Christmas postcard from Germany dating from about 1900, featuring the Christkind and Santa Claus.
Christkind, or Samichlaus?
On Christmas Eve or Christmas Day, the gifts are handed out! But has it always been that way? 150 years ago, 6 December was always the big day for children.
The way Christmas is celebrated differs from family to family. Christmas is always the same, and very different at the same time. But in Switzerland, children agree that on Christmas Eve, 24 December, the Christkind (Christ Child) brings the gifts, and on 6 December Samichlaus, the Swiss Santa Claus, gives out mandarins, nuts and chocolates. A look back shows that in the past, not only was the quantity of gifts smaller, but they were delivered by a different personage as well.
In Switzerland, Christmas has only really been a family celebration since the 19th century. Before that, the festival was purely religious in nature and was part of the ecclesiastical year. After the Second World War the upswing in economic activity, and with it the emergence of a consumer society, resulted in Christmas becoming commercialised. A veritable deluge of gifts started appearing under the lavishly decorated Christmas trees. We’re familiar with the stories our grandparents told, describing how modest – from a 21st century perspective – Christmas gift-giving was barely a century ago. The granddaughter of Anna Spiess-Dettwiler (1849-1934), who grew up in Basel-Landschaft, recounts her grandmother’s memories of Christmas around 1890:
‘Christmas wasn’t celebrated until the actual Christmas Day, but the presents were given out early in the morning. […] The two little girls could barely contain themselves waiting for their grandfather to come back from the barn. Then he would open the little sliding hatch over the stove and lift them up one at a time to look through the opening. Each of them thought she had caught a glimpse of the golden hair or the glittering splendour of the Christkind. […] There were no huge mountains of gifts under the tree, but their joy was surely just as great as today. How excited the children were when they found their doll under the tree with a new little skirt, or even with a new head!’
At that point, the bringer of the gifts was the Christkind, the Christ Child. Until the 19th century, however, throughout much of Switzerland people exchanged gifts not on Christmas Eve or Christmas Day but, particularly in Catholic areas, on St Nicholas’ Day, 6 December. In Ticino the giving of gifts took place on Epiphany, 6 January, and in Protestant areas it was usually on New Year’s Day. In line with this, the bringer of the gifts was St Nicholas – Samichlaus in Swiss German. Even today, St Nicholas’ Day is still strongly regional in character, attesting to its historical importance as the day of gift-giving. Samichlaus still gives children mandarins, chocolate and nuts. In some areas, Santa Claus parades (Klausenmärsche) or processions (Treichelumzüge) hark back to the old folk customs.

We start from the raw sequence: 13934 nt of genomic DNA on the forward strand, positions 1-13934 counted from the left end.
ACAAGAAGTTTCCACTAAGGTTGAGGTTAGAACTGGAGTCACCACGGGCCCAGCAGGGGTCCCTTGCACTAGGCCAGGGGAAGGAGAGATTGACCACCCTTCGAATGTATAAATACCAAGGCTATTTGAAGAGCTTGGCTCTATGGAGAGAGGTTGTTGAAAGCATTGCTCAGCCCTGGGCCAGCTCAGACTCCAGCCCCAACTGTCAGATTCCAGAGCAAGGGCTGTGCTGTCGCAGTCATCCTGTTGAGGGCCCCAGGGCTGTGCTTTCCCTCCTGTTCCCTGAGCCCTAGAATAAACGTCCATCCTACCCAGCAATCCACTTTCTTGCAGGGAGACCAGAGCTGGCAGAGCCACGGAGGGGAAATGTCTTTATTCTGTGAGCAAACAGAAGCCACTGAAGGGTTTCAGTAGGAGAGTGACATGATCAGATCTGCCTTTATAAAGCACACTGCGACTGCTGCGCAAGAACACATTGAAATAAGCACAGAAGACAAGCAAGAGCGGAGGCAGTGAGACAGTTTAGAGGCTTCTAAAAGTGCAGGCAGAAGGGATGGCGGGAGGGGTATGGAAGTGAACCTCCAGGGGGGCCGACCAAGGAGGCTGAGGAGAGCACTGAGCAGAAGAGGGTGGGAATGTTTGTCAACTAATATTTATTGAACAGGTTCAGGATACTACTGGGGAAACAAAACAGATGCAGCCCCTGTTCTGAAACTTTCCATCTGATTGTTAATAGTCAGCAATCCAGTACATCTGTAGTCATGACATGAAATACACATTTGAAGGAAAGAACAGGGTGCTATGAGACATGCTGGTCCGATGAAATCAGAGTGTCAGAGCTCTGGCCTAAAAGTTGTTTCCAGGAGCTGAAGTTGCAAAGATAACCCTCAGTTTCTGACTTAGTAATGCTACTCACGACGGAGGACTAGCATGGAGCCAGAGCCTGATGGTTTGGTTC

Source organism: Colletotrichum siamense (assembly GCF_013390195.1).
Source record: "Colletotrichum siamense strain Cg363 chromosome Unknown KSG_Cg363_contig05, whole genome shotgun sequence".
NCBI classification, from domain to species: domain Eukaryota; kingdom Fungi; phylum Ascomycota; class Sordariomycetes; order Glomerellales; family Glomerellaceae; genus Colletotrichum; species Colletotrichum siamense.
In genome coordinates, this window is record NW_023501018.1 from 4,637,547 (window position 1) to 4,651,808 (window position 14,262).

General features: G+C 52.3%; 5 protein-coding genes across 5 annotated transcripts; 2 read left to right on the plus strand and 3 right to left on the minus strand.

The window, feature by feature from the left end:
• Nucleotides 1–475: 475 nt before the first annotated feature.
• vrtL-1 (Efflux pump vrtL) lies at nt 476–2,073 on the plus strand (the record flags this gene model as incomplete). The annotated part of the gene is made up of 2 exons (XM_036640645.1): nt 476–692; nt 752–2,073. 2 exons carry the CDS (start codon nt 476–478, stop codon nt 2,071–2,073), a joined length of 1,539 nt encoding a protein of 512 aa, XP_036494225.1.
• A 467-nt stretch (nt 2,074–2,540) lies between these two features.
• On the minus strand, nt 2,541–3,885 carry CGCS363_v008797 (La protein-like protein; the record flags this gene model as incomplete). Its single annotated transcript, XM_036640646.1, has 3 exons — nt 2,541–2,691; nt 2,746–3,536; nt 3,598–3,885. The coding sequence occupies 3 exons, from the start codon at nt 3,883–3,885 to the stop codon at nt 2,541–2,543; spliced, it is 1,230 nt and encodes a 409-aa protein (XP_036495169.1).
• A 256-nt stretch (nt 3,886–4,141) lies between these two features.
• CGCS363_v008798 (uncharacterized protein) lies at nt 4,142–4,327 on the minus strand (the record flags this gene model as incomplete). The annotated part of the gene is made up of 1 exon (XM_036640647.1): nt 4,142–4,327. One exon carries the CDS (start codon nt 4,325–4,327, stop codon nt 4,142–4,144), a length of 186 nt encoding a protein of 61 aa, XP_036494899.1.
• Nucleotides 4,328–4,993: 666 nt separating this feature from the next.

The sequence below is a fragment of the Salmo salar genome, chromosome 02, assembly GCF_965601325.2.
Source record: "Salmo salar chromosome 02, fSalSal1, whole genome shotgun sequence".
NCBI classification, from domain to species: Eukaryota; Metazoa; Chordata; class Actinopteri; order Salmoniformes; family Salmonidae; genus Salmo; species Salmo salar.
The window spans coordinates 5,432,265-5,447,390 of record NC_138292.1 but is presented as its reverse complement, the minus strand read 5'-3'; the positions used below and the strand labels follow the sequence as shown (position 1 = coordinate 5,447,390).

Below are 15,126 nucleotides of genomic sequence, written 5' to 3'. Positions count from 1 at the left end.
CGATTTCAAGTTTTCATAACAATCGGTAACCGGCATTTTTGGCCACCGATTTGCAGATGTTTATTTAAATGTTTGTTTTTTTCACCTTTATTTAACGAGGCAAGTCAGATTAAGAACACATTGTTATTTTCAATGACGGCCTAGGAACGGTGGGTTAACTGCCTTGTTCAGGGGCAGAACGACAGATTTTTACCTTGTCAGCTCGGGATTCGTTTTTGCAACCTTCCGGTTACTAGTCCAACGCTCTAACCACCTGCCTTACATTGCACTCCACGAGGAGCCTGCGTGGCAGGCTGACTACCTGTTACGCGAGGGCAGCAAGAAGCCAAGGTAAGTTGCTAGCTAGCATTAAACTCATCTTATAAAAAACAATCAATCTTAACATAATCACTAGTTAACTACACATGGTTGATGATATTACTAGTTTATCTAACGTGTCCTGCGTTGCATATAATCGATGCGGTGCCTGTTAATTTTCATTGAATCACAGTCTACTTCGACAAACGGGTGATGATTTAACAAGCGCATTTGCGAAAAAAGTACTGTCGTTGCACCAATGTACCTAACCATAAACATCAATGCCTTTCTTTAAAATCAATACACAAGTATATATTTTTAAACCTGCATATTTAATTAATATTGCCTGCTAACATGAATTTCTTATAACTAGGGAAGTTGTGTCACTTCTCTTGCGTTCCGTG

Samichlaus procession in Zurich, 1952.
Swiss National Museum
The Reformation in the 16th century rejected the veneration of saints, including St Nicholas. The Protestant reformers replaced Nicholas with the ‘holy Christ’, and moved the giving of gifts to his birthday, 25 December. Over the years, the concept of the Christkind became increasingly dissociated from Jesus Christ himself; as a result, the Christkind evolved into a separate, angelic figure and became established as the bringer of gifts.
But the flexibility of these Christmas traditions is also reflected in the fact that in the 18th to 19th centuries, in some areas St Nicholas later reappeared in the person of the less overtly religious Santa Claus. Especially in Germany, Santa Claus has replaced the Christkind as the bringer of gifts at Christmas. In Catholic areas, on the other hand, the originally Protestant Christkind was favoured, thanks to his angelic appearance, and well into the 20th century was firmly held to be the key figure in the giving of gifts. In Switzerland today, Santa Claus and the Christ Child exist side by side, with Samichlaus distributing gifts on St Nicholas’ Day, and the Christkind doing the honours at Christmas. But the account given by Anna Spiess’ granddaughter shows that the two of them can also work together:
‘Samichlaus wore a black cape with a big hood, and had a big beard. When the children had recited their Versli (traditional Christmas poems and rhymes) and he had told them what they had done well during the year and where they had misbehaved, he emptied his sack: there were slices of dried apple and pear, dried cherries, nuts and a few Guetzli cookies – if it went well, there was even a little chocolate for each child tumbling out onto the floor. Then he went back into the forest. […] If wisps of fog were seen there sometimes, you knew: Aha! Now Samichlaus is helping the Christkind bake the Lebkuchen gingerbread.’